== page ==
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October 11, 2011 | By Marc Lifsher, Los Angeles Times
The Fresh & Easy grocery chain has to fix what it calls a nonexistent problem, now that Gov. Jerry Brown has signed a bill banning the sale of alcoholic beverages at self-service checkout stands. Brown, just before midnight Sunday, approved a proposal that forces the British-owned chain, with more than 125 stores in California, to shift from an all-automated format to one that has at least one clerk on hand to check a purchaser's age before ringing up sales of beer and wine. The bill was one of 466 signed by the governor since the Legislature recessed for the year Sept.
July 1, 2011 | By Maura Dolan, Los Angeles Times
Residents of other states who work for California companies are protected by the state's overtime laws during business trips here, the California Supreme Court decided unanimously Thursday. Employment lawyers predicted that the ruling would reduce business travel to the state and trigger hundreds of lawsuits against California companies in the coming days. Firms now typically pay employees in accordance with the labor laws of the states in which they live. The court said the ruling would protect Californians from being replaced by less-expensive temporary workers from out of state.
September 9, 2010 | By Colleen Mastony
Her story had been lost amid dusty records that were long ago stashed in deep storage and forgotten. Forgotten until a retired federal agent, researching the history of Chicago law enforcement, stumbled upon a mention that, in the 1890s, she had become a police officer in Chicago. The date caught his attention. A female police officer in the 1890s? Now, after three years of research, Rick Barrett, a former Drug Enforcement Administration agent and an amateur historian, says he has found definitive evidence that Marie Owens was not only the first policewoman in Chicago, but also the first known female officer in the United States.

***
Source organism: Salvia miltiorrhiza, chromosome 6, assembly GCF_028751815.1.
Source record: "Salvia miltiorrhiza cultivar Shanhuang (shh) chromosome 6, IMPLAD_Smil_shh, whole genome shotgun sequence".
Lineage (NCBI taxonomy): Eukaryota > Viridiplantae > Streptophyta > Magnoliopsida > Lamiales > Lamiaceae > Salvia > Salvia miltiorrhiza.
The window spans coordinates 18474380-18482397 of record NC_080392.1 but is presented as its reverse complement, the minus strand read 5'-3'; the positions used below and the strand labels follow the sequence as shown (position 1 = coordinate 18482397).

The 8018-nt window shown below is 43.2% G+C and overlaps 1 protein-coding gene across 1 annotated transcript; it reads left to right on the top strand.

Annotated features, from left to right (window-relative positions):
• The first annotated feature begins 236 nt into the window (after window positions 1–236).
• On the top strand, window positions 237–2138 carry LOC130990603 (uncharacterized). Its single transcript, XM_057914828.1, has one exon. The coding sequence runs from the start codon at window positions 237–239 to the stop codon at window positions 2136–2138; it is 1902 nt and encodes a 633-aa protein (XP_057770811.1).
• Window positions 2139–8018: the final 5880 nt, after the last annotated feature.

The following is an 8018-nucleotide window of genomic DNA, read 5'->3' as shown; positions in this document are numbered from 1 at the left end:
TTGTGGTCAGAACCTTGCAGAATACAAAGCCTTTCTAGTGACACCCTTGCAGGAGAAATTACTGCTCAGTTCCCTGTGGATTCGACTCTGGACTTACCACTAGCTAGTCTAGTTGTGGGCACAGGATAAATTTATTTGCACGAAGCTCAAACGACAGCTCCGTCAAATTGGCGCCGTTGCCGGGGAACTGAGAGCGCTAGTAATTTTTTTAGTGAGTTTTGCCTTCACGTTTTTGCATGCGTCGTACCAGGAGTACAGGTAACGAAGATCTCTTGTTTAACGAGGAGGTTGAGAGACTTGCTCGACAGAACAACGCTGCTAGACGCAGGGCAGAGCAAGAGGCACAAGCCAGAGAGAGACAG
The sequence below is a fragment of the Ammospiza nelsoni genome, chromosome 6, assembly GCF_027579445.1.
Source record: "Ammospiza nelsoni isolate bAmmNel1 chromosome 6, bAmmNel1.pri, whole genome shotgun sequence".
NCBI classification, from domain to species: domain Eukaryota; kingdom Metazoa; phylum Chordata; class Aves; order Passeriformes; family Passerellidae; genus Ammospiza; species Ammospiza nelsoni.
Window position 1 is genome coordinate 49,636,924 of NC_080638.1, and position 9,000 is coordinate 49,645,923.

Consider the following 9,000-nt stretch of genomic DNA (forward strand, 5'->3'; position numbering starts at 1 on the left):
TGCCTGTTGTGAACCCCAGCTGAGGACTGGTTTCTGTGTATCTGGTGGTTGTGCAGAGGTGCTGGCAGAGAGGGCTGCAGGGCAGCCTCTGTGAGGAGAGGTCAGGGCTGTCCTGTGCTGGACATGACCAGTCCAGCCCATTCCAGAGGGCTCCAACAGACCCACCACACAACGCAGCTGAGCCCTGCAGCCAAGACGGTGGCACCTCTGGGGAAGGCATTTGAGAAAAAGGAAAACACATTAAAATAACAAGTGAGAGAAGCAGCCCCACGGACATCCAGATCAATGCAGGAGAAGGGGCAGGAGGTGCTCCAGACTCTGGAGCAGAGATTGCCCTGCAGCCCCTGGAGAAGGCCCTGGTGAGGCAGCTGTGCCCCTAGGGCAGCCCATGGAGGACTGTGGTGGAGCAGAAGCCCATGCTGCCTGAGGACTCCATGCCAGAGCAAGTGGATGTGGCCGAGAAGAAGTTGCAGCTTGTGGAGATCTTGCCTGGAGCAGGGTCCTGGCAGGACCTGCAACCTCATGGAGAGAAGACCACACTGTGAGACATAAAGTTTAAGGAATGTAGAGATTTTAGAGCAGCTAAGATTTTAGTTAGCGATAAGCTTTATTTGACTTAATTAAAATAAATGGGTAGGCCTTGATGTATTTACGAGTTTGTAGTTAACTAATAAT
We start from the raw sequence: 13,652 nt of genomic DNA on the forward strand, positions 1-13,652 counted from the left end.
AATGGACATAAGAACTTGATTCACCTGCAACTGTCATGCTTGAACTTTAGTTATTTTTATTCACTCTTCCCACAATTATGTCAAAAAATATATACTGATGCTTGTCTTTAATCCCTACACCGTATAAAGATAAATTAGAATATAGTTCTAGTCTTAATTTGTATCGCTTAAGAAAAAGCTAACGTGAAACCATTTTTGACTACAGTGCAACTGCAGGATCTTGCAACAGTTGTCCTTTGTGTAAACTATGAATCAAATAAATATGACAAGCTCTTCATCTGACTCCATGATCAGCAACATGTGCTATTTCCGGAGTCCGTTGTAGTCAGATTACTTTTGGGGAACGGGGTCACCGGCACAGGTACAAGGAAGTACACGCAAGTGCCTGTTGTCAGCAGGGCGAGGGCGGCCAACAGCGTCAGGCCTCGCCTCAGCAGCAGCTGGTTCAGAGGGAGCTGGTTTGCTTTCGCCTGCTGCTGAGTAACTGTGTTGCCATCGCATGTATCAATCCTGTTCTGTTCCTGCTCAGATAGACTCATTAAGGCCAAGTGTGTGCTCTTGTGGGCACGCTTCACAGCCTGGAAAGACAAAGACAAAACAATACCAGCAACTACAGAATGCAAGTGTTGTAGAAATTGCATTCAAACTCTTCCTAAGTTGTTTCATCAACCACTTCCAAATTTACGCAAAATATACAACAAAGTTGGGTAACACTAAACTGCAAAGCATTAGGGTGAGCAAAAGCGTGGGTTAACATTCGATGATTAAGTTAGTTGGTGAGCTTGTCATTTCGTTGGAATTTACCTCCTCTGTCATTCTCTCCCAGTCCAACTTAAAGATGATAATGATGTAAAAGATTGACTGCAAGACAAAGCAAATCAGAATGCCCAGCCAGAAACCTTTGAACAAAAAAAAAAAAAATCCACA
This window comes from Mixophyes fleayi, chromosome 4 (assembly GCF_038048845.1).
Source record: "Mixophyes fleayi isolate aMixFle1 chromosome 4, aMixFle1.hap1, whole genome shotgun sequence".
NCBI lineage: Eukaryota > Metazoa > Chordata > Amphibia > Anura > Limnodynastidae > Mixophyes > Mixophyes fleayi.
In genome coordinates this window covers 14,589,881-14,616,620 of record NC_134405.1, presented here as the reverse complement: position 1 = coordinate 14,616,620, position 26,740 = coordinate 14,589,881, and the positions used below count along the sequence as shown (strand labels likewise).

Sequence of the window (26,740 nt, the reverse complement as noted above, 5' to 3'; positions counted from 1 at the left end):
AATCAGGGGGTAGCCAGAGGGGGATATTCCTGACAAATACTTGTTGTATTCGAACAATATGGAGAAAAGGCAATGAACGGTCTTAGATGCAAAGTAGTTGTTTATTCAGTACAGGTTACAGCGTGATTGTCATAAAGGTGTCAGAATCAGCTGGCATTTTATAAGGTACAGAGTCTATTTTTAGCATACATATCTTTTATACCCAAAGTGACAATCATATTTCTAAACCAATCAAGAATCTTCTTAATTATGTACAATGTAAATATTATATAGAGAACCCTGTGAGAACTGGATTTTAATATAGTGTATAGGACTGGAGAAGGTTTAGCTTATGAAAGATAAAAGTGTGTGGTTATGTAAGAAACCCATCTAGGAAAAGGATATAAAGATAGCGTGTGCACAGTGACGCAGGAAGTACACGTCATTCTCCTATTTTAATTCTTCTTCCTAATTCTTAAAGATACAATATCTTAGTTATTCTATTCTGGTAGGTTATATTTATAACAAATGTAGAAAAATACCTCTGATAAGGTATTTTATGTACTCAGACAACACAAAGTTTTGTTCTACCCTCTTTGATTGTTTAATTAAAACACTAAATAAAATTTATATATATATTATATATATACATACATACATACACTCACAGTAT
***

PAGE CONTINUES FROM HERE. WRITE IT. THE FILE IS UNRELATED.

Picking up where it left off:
July 6, 2010 | By Cyndia Zwahlen
Summer is the peak season for educational internships of all kinds — paid and unpaid. For small businesses, the unpaid ones are gaining in popularity. Designer Raven Kauffman, owner of Raven Kauffman Couture in downtown Los Angeles, is seeking an unpaid intern, her first time offering a formal summer internship since launching the high-end handbag business almost three years ago. "I believe in offering internships because I was an intern," said Kauffman, who updated Rolodexes, made coffee and learned the business as an intern in the mid-1990s.
June 26, 2010 | By Matea Gold and Richard Verrier, Los Angeles Times
Even by reality television standards, the showdown in the Season 1 finale of "The Real Housewives of New Jersey" was epic: A furious Teresa Giudice screamed at fellow cast member Danielle Staub that she was a "prostitution whore," then yanked a table into the air, sending dishes crashing to the ground. Watching the drama were Staub's noticeably alarmed daughters, then 11 and 15, whose mother had kept them in the room for the exchange. New Jersey prohibits minors from appearing in entertainment productions dangerous to their "life, limb, health or morals."
June 15, 2010 | By Daniel Akst
When I was a college student, a summer internship at a big-city newspaper seemed just the thing to boost my nascent journalism career. But instead, I spent the summers as a big-city doorman, filling in for the regulars while they were on vacation. The reason was simple: Being a doorman paid a lot more, and I needed the money for tuition. A generation later, for a student in my shoes, the situation is quite a bit worse. Nowadays many internships don't pay anything at all, yet landing an internship has come to seem almost essential.
March 28, 2010 | By Steve Harvey
When you think of Babe Ruth, you might picture a newsreel shot of him bashing a home run in Yankee Stadium and then trotting around the bases on those surprisingly skinny legs of his. But one Southern California city also "had a part" in the Babe's colorful career, author Tim Grobaty points out. Long Beach arrested the Sultan of Swat on Jan. 22, 1927 -- for the crime of autographing baseballs for kids. There was more to it than that, of course. But not much more. As Grobaty tells the story in his book "Long Beach Almanac," Ruth was in town to perform three shows at the old State Theater near the Pike amusement park.
January 27, 2010 | By Nathan Olivarez-Giles
The Superior Grocers supermarket chain was assessed $79,200 in fines Tuesday for allowing 16- and 17-year-old employees to operate heavy machinery in violation of child labor laws. U.S. Labor Department investigators found 40 workplace violations for the workers operating scrap-paper balers, paper box compactors, power-driven hoists and forklifts, said Deanne Amaden, a spokeswoman for the agency. "It's not just that their employees were 16 and 17, it was that these younger workers were using machinery -- heavy machinery," she said.
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